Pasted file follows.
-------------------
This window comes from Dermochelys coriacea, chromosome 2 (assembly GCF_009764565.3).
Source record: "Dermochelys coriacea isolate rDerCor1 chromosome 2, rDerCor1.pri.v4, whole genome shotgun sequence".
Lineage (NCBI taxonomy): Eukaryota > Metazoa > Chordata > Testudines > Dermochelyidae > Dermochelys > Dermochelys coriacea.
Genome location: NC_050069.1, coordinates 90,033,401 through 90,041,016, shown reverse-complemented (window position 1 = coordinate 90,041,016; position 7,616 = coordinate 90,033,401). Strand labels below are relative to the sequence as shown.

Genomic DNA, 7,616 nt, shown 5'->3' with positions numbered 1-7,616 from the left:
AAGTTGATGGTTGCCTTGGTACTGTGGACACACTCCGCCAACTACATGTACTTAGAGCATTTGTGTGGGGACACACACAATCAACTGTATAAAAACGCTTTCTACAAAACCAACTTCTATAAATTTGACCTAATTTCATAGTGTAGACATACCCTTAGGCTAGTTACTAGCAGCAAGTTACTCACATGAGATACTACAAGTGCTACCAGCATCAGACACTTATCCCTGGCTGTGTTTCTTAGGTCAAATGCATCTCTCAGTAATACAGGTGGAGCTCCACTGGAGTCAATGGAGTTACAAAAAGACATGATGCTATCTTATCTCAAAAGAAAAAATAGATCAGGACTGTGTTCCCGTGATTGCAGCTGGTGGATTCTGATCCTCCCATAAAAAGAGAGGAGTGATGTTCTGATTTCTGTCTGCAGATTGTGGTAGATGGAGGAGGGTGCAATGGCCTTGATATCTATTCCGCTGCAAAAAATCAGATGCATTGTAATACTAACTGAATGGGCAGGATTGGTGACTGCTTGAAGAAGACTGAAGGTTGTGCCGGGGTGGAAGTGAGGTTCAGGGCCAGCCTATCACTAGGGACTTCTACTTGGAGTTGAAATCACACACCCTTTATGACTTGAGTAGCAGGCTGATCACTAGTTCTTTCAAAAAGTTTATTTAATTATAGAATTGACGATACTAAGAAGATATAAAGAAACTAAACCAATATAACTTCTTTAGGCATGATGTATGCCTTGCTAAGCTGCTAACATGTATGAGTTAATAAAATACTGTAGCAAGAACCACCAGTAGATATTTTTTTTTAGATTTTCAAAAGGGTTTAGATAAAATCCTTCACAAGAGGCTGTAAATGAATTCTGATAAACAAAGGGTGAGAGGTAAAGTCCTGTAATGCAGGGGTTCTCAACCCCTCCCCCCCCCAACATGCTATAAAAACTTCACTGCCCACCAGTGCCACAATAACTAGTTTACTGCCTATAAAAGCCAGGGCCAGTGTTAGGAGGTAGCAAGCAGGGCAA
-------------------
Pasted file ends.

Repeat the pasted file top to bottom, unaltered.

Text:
This window comes from Dermochelys coriacea, chromosome 2 (assembly GCF_009764565.3).
Source record: "Dermochelys coriacea isolate rDerCor1 chromosome 2, rDerCor1.pri.v4, whole genome shotgun sequence".
Lineage (NCBI taxonomy): Eukaryota > Metazoa > Chordata > Testudines > Dermochelyidae > Dermochelys > Dermochelys coriacea.
Genome location: NC_050069.1, coordinates 90,033,401 through 90,041,016, shown reverse-complemented (window position 1 = coordinate 90,041,016; position 7,616 = coordinate 90,033,401). Strand labels below are relative to the sequence as shown.

Genomic DNA, 7,616 nt, shown 5'->3' with positions numbered 1-7,616 from the left:
AAGTTGATGGTTGCCTTGGTACTGTGGACACACTCCGCCAACTACATGTACTTAGAGCATTTGTGTGGGGACACACACAATCAACTGTATAAAAACGCTTTCTACAAAACCAACTTCTATAAATTTGACCTAATTTCATAGTGTAGACATACCCTTAGGCTAGTTACTAGCAGCAAGTTACTCACATGAGATACTACAAGTGCTACCAGCATCAGACACTTATCCCTGGCTGTGTTTCTTAGGTCAAATGCATCTCTCAGTAATACAGGTGGAGCTCCACTGGAGTCAATGGAGTTACAAAAAGACATGATGCTATCTTATCTCAAAAGAAAAAATAGATCAGGACTGTGTTCCCGTGATTGCAGCTGGTGGATTCTGATCCTCCCATAAAAAGAGAGGAGTGATGTTCTGATTTCTGTCTGCAGATTGTGGTAGATGGAGGAGGGTGCAATGGCCTTGATATCTATTCCGCTGCAAAAAATCAGATGCATTGTAATACTAACTGAATGGGCAGGATTGGTGACTGCTTGAAGAAGACTGAAGGTTGTGCCGGGGTGGAAGTGAGGTTCAGGGCCAGCCTATCACTAGGGACTTCTACTTGGAGTTGAAATCACACACCCTTTATGACTTGAGTAGCAGGCTGATCACTAGTTCTTTCAAAAAGTTTATTTAATTATAGAATTGACGATACTAAGAAGATATAAAGAAACTAAACCAATATAACTTCTTTAGGCATGATGTATGCCTTGCTAAGCTGCTAACATGTATGAGTTAATAAAATACTGTAGCAAGAACCACCAGTAGATATTTTTTTTTAGATTTTCAAAAGGGTTTAGATAAAATCCTTCACAAGAGGCTGTAAATGAATTCTGATAAACAAAGGGTGAGAGGTAAAGTCCTGTAATGCAGGGGTTCTCAACCCCTCCCCCCCCCAACATGCTATAAAAACTTCACTGCCCACCAGTGCCACAATAACTAGTTTACTGCCTATAAAAGCCAGGGCCAGTGTTAGGAGGTAGCAAGCAGGGCAA